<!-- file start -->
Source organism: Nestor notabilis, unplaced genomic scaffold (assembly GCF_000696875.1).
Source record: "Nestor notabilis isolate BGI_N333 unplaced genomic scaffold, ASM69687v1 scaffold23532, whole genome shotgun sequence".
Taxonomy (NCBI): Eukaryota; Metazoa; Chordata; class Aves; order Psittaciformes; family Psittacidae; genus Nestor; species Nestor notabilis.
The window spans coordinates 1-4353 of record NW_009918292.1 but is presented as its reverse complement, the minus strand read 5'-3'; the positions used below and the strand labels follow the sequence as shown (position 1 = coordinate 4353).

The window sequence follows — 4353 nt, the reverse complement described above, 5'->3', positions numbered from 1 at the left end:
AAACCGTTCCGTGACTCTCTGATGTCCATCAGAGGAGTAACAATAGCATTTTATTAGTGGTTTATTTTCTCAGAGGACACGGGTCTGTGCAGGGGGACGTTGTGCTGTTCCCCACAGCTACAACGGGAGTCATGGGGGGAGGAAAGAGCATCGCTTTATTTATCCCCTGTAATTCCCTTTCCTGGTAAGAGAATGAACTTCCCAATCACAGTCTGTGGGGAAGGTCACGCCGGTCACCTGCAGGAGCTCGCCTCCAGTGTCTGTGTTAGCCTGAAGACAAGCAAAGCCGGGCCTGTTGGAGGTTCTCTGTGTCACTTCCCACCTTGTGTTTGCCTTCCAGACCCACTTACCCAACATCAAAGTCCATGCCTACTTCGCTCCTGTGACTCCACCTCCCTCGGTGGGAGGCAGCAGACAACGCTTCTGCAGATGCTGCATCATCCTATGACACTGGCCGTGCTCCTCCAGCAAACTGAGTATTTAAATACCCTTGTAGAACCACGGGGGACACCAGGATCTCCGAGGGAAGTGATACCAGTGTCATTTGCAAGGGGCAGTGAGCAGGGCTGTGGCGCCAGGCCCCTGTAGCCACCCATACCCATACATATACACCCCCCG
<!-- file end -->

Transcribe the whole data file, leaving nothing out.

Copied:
Source organism: Nestor notabilis, unplaced genomic scaffold (assembly GCF_000696875.1).
Source record: "Nestor notabilis isolate BGI_N333 unplaced genomic scaffold, ASM69687v1 scaffold23532, whole genome shotgun sequence".
Taxonomy (NCBI): Eukaryota; Metazoa; Chordata; class Aves; order Psittaciformes; family Psittacidae; genus Nestor; species Nestor notabilis.
The window spans coordinates 1-4353 of record NW_009918292.1 but is presented as its reverse complement, the minus strand read 5'-3'; the positions used below and the strand labels follow the sequence as shown (position 1 = coordinate 4353).

The window sequence follows — 4353 nt, the reverse complement described above, 5'->3', positions numbered from 1 at the left end:
AAACCGTTCCGTGACTCTCTGATGTCCATCAGAGGAGTAACAATAGCATTTTATTAGTGGTTTATTTTCTCAGAGGACACGGGTCTGTGCAGGGGGACGTTGTGCTGTTCCCCACAGCTACAACGGGAGTCATGGGGGGAGGAAAGAGCATCGCTTTATTTATCCCCTGTAATTCCCTTTCCTGGTAAGAGAATGAACTTCCCAATCACAGTCTGTGGGGAAGGTCACGCCGGTCACCTGCAGGAGCTCGCCTCCAGTGTCTGTGTTAGCCTGAAGACAAGCAAAGCCGGGCCTGTTGGAGGTTCTCTGTGTCACTTCCCACCTTGTGTTTGCCTTCCAGACCCACTTACCCAACATCAAAGTCCATGCCTACTTCGCTCCTGTGACTCCACCTCCCTCGGTGGGAGGCAGCAGACAACGCTTCTGCAGATGCTGCATCATCCTATGACACTGGCCGTGCTCCTCCAGCAAACTGAGTATTTAAATACCCTTGTAGAACCACGGGGGACACCAGGATCTCCGAGGGAAGTGATACCAGTGTCATTTGCAAGGGGCAGTGAGCAGGGCTGTGGCGCCAGGCCCCTGTAGCCACCCATACCCATACATATACACCCCCCG